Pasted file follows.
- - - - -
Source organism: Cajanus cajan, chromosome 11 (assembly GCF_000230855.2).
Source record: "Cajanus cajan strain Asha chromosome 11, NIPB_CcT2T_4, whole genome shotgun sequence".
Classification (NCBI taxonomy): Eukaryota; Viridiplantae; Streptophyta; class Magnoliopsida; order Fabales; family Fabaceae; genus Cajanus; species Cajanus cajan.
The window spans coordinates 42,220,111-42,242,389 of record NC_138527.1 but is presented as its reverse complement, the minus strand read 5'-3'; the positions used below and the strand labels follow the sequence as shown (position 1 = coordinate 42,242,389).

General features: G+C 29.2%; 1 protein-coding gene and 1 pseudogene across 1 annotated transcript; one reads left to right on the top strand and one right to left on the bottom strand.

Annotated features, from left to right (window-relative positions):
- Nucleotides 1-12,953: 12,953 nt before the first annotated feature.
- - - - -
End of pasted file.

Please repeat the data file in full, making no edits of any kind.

Source organism: Cajanus cajan, chromosome 11 (assembly GCF_000230855.2).
Source record: "Cajanus cajan strain Asha chromosome 11, NIPB_CcT2T_4, whole genome shotgun sequence".
Classification (NCBI taxonomy): Eukaryota; Viridiplantae; Streptophyta; class Magnoliopsida; order Fabales; family Fabaceae; genus Cajanus; species Cajanus cajan.
The window spans coordinates 42,220,111-42,242,389 of record NC_138527.1 but is presented as its reverse complement, the minus strand read 5'-3'; the positions used below and the strand labels follow the sequence as shown (position 1 = coordinate 42,242,389).

General features: G+C 29.2%; 1 protein-coding gene and 1 pseudogene across 1 annotated transcript; one reads left to right on the top strand and one right to left on the bottom strand.

Annotated features, from left to right (window-relative positions):
- Nucleotides 1-12,953: 12,953 nt before the first annotated feature.